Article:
As many as half of New York City’s restaurants could close permanently over the next year due to the coronavirus pandemic, eliminating up to 159,000 jobs, according to an audit issued by the state comptroller.
The report offers a dire assessment of an industry that has been especially hard hit by the pandemic but whose precise financial condition has been difficult to pinpoint.
Based on credit card transactions and other data, the report concluded that about a third of the city’s restaurants and half of its bars that were open before the pandemic have shut their doors.
In a worst-case scenario the state is bracing for the possibility that up to half of New York’s pre-pandemic restaurants could be closed permanently within a year, according to several studies and data sources it has reviewed.
Some of those closures may be temporary, the report acknowledges. It also notes that forecasts do not take into account the return of indoor dining, which began September 30 — albeit at 25 per cent capacity and with other restrictions intended to prevent infection.
Still, Thomas DiNapoli, the state comptroller, painted a picture of an industry under extreme duress.
“The industry is challenging under the best of circumstances and many eateries operate on tight margins. Now they face an unprecedented upheaval that may cause many establishments to close forever,” Mr DiNapoli said.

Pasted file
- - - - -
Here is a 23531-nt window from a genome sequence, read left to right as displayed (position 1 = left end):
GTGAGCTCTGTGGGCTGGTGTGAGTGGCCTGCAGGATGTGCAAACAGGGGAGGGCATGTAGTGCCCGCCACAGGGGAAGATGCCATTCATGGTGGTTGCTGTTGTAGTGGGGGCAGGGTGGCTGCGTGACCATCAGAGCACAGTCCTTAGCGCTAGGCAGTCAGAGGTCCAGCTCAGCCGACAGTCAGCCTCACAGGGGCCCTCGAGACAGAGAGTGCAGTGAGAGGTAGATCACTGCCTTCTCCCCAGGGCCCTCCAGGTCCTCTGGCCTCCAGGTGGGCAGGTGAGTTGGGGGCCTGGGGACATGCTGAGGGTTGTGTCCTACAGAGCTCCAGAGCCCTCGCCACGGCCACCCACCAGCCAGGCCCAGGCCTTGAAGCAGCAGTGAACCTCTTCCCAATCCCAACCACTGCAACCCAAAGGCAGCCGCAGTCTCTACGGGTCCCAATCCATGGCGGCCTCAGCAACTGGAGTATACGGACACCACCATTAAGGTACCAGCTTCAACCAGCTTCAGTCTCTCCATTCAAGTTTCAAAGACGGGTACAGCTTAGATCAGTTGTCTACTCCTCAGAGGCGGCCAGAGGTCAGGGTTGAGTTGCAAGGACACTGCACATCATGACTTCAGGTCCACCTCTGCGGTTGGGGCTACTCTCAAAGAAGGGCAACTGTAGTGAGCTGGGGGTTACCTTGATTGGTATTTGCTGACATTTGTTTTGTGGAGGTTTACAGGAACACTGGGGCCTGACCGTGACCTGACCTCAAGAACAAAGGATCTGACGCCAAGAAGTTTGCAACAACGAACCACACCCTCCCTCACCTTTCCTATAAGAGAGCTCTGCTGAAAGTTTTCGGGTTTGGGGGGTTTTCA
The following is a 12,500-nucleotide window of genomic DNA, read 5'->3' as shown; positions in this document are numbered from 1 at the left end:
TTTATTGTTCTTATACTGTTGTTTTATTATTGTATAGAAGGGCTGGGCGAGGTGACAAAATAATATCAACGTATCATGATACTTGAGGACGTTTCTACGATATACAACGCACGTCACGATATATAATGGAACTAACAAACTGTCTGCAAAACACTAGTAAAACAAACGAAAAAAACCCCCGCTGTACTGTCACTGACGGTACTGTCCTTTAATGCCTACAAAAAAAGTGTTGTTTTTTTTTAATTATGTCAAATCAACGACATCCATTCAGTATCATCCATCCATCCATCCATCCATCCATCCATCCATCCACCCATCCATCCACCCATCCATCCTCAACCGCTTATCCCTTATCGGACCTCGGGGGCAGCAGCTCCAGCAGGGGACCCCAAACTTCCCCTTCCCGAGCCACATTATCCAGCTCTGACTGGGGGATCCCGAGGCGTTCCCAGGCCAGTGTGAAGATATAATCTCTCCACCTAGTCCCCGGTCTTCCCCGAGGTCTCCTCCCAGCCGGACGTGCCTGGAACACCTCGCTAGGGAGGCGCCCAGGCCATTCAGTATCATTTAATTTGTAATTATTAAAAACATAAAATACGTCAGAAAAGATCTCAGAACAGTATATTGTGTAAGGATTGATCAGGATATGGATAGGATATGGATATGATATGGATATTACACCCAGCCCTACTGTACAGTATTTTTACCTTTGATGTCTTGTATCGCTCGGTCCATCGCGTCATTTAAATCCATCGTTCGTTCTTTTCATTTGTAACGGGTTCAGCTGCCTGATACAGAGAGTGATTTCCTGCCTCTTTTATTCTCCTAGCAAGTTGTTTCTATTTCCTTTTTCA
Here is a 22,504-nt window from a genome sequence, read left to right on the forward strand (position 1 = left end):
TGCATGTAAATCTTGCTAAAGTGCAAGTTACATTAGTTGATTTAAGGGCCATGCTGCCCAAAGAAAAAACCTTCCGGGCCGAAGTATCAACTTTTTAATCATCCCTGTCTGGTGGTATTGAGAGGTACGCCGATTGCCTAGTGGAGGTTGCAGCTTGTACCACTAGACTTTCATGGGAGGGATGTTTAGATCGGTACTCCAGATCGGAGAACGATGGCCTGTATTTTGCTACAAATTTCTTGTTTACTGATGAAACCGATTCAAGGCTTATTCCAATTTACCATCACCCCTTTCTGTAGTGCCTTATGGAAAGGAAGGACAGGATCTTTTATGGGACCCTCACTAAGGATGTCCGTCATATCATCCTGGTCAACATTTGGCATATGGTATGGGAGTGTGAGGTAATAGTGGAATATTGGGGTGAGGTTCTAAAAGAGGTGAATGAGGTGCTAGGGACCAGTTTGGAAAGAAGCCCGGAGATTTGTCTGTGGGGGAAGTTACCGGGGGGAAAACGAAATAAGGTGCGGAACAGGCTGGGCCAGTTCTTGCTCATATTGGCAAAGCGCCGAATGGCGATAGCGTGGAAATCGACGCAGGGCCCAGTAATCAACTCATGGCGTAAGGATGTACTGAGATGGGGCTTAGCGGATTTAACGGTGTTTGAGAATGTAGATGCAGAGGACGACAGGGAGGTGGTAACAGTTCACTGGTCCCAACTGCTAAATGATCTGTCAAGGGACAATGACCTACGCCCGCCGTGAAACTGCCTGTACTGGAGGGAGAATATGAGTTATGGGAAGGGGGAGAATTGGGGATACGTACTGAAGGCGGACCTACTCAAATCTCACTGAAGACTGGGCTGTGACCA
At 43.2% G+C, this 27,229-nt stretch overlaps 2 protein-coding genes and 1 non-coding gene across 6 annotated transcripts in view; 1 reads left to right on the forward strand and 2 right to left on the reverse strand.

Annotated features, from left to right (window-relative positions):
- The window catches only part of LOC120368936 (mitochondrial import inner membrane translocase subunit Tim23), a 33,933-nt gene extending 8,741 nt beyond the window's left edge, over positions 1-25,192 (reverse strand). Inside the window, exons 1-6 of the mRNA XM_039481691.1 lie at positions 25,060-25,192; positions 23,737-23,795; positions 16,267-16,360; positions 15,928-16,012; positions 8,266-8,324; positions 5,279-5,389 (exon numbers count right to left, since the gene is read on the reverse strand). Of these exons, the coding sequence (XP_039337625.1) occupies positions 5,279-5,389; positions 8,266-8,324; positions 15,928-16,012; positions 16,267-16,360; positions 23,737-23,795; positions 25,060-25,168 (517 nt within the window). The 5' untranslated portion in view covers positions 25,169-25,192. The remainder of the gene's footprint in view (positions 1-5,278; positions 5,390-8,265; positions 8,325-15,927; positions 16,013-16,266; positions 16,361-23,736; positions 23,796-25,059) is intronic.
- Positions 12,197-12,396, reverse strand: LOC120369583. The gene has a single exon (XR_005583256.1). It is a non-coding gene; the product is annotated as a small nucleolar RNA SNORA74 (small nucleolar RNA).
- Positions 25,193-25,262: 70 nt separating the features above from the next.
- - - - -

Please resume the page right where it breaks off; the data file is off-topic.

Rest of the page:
Sharon Lee, the Queens borough president, called it “a race against time” for restaurants.
Restaurateurs have praised the city government for allowing them to expand outdoor dining during the pandemic. But they have repeatedly argued that federal support will be necessary to save an industry that is essential to the city’s character.
“Many in the industry are on life support and barring government assistance, a majority of restaurants may face closure by year’s end,” said Melissa Autilio Fleischut, president of the New York state restaurant association.
Heading into the pandemic, the restaurant sector was a robust engine for New York City’s economy and a plentiful source of jobs — albeit low-paying ones — for immigrant workers.
In 2019, the city boasted 23,650 restaurants, up 44 per cent from a decade earlier. Most were small establishments, employing 20 people or fewer. Altogether, they accounted for 317,800 jobs and generated nearly $27bn in taxable sales.
Employment collapsed to 91,000 jobs in April as the city went into lockdown. It recovered somewhat as restaurants adapted by offering outdoor dining and takeaways, among other measures.
Yet, as of August, employment was just 174,000, or 55 per cent below its pre-pandemic level in February. The permanent closure of half the city’s restaurants would translate into a loss of 159,000 jobs, the report said.
The job losses have fallen disproportionately on immigrants, the report found, and neighbourhoods in Queens and Brooklyn that also suffered the highest Covid-19 fatalities.
Even with the return of indoor dining, several restaurateurs have warned that it would be impossible for them to cover their costs. They are also worried that rising infections could prompt another lockdown.